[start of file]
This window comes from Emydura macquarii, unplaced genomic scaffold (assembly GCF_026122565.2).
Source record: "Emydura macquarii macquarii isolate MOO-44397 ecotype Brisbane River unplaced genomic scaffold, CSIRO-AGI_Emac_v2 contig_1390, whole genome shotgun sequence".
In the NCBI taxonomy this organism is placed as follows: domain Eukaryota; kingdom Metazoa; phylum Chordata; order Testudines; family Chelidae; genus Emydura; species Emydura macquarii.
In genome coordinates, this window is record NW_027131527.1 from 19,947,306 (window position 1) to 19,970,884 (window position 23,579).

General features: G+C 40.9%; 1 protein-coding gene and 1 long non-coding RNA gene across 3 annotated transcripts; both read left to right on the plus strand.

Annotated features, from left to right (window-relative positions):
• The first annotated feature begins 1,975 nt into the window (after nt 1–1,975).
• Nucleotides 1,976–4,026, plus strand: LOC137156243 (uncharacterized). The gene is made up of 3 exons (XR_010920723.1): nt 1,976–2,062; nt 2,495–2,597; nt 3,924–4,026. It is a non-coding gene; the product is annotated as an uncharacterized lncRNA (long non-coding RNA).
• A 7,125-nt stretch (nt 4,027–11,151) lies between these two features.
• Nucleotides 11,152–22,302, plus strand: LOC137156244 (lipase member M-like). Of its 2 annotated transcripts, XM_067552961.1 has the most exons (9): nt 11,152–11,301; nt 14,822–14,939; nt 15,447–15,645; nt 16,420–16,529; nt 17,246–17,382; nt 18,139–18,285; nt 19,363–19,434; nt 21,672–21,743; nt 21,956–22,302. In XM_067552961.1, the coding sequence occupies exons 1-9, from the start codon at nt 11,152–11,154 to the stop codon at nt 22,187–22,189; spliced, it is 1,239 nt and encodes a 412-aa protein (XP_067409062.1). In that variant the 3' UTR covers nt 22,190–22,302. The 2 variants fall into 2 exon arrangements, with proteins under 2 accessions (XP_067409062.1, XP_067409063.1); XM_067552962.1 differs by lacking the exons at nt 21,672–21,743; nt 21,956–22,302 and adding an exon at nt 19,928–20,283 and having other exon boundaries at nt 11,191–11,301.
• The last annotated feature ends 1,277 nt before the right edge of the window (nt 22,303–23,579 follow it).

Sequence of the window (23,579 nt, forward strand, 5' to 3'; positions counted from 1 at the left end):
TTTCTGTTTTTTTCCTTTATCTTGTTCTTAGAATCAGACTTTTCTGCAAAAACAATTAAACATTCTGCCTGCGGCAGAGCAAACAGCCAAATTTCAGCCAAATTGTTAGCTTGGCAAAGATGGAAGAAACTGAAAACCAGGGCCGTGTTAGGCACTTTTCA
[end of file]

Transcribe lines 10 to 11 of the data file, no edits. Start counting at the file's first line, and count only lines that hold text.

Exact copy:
• Nucleotides 11,152–22,302, plus strand: LOC137156244 (lipase member M-like). Of its 2 annotated transcripts, XM_067552961.1 has the most exons (9): nt 11,152–11,301; nt 14,822–14,939; nt 15,447–15,645; nt 16,420–16,529; nt 17,246–17,382; nt 18,139–18,285; nt 19,363–19,434; nt 21,672–21,743; nt 21,956–22,302. In XM_067552961.1, the coding sequence occupies exons 1-9, from the start codon at nt 11,152–11,154 to the stop codon at nt 22,187–22,189; spliced, it is 1,239 nt and encodes a 412-aa protein (XP_067409062.1). In that variant the 3' UTR covers nt 22,190–22,302. The 2 variants fall into 2 exon arrangements, with proteins under 2 accessions (XP_067409062.1, XP_067409063.1); XM_067552962.1 differs by lacking the exons at nt 21,672–21,743; nt 21,956–22,302 and adding an exon at nt 19,928–20,283 and having other exon boundaries at nt 11,191–11,301.
• The last annotated feature ends 1,277 nt before the right edge of the window (nt 22,303–23,579 follow it).